As we age, our bodies change, and it can be difficult to talk about and understand exactly what is happening. Sometimes the changes are embarrassing, and yet they needn’t be — certain aging issues are quite common, and there’s comfort in knowing that we’re not going about this whole aging thing alone.
With the average female lifespan being approximately 80 years, keeping yourself healthy and active is imperative for longevity. Here are three aging issues that aren’t necessarily uncommon, but that no one wants to discuss.
Aging Issue: Memory Loss
Memory loss is a scary topic and not something any woman will readily admit, likely fearing it’s something worse, like dementia or early Alzheimer’s disease. Those fears are well founded considering that 5 million Americans are living with Alzheimer’s, but if your memory loss feels more like having a senior moment and doesn’t affect your daily life, then you can cast your fears aside. Age-related memory loss is relatively common and can develop in those in their early 50s and generally affects those older than 65. Age-related memory loss doesn’t appear to continue to get worse as one grows older, and can improve with a balanced diet, regular exercise, vitamin supplements, memory exercises, social interaction and even learning something new. If you are concerned, though, it’s always best to talk to your doctor to ensure a proper diagnosis.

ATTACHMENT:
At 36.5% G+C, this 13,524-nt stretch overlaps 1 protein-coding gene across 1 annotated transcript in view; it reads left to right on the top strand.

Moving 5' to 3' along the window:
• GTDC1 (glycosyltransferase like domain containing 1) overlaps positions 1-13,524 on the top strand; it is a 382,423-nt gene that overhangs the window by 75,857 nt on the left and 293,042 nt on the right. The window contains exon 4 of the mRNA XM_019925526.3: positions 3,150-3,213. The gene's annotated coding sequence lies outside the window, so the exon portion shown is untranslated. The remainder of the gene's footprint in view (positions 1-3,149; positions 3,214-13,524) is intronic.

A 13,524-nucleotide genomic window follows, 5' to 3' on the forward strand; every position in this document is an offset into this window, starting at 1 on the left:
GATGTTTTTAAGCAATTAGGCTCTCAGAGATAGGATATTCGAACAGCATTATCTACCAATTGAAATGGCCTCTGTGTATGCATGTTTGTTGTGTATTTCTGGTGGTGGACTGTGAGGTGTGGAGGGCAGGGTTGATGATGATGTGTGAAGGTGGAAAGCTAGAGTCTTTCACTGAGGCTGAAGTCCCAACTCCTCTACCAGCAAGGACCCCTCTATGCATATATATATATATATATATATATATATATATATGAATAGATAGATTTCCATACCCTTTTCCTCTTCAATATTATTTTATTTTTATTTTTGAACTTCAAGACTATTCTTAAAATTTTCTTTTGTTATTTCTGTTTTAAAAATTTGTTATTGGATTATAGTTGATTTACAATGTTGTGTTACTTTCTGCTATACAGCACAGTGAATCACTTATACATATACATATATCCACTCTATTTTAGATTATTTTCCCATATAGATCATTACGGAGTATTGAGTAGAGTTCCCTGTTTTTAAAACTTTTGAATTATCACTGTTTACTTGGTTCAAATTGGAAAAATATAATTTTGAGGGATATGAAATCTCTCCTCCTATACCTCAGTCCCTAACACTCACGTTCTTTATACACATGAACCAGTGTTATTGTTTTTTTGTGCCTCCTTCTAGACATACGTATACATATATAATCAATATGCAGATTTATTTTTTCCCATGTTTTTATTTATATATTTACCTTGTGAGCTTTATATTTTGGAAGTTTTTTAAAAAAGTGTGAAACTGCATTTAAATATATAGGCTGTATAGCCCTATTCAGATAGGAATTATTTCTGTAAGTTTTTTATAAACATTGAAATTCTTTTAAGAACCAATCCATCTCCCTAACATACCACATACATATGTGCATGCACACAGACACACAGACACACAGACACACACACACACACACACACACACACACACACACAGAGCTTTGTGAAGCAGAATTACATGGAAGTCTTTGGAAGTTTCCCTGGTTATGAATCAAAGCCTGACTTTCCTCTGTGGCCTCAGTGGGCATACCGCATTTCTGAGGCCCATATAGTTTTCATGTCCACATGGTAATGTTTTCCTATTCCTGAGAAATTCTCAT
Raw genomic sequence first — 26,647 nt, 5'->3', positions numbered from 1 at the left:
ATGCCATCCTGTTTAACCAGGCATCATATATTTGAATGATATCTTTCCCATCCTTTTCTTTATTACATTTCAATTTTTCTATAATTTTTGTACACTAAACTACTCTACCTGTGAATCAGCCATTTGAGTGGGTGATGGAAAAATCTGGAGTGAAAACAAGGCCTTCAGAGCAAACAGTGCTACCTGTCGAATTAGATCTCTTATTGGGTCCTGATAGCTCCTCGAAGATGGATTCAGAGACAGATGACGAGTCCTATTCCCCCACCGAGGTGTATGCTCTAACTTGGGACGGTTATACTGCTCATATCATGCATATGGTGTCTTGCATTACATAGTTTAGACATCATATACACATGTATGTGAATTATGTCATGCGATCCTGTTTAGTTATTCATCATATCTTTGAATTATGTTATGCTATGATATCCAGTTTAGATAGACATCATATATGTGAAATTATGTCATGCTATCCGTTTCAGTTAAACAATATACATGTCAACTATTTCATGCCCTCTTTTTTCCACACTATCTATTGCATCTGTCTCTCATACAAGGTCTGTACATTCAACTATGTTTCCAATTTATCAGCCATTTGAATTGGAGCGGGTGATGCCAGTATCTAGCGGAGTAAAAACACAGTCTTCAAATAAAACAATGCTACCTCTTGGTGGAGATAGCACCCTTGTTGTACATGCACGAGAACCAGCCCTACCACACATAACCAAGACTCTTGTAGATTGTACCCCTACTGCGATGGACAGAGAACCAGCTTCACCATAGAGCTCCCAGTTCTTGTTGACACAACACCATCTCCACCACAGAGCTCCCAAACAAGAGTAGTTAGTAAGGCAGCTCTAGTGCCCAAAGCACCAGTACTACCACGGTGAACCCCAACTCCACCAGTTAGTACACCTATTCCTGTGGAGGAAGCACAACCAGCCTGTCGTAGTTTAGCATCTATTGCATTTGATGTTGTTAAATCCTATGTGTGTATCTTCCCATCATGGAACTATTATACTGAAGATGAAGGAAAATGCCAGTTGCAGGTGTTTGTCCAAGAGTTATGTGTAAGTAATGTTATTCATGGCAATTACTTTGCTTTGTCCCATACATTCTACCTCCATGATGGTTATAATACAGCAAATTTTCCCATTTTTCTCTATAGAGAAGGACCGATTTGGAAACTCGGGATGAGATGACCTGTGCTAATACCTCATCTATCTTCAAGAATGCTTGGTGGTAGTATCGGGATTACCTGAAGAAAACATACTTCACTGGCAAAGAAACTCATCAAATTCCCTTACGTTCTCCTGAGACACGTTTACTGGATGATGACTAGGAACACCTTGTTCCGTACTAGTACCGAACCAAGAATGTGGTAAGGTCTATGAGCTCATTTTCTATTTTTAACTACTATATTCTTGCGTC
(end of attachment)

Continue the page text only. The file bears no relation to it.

Aging Issue: Incontinence
It may be funny when someone jokes about how, thanks to childbirth, they now pee a little when they cough and sneeze, but it’s no laughing matter when it happens to you, especially if it happens regularly. Urinary incontinence affects around 25 million Americans (20% of whom are men), according to National Association for Continence (NAFC). Incontinence is not something most people readily admit. It typically takes a women 6-and-a-half years to talk to her doctor about her incontinence. The stigma around it fuels the myth that it is a normal part of aging or effect of childbirth, but that is not necessarily the case, as incontinence can occur in women in their teens to their 80s. Incontinence can have many causes, from weak pelvic floors to mental or stress incontinence. There are several ways to improve your incontinence on your own, from yoga and Pilates to strengthen the pelvic floor, to eating a balanced diet and mental exercises to “train” your bladder. Before you start on your own, talk to your doctor to find out the root cause and the best path forward.
Aging Issue: Bone Density Loss & Weakness
As we age, our bone density decreases, and that can lead to easily broken bones, poor posture and an overall loss of quality of life. In fact, fractures are the No. 1 cause of hospitalization in women older than 55, which can lead to loss of independence and depression. Additionally, as we age, we lose 2-3% of bone density each year, and after menopause up to 5% a year, making us even more susceptible to broken bones. To combat this facet of aging, we have to increase bone and muscle health to prevent broken bones and gain strength. Improved balance also plays an imperative role in preventing falls, which lead to broken bones.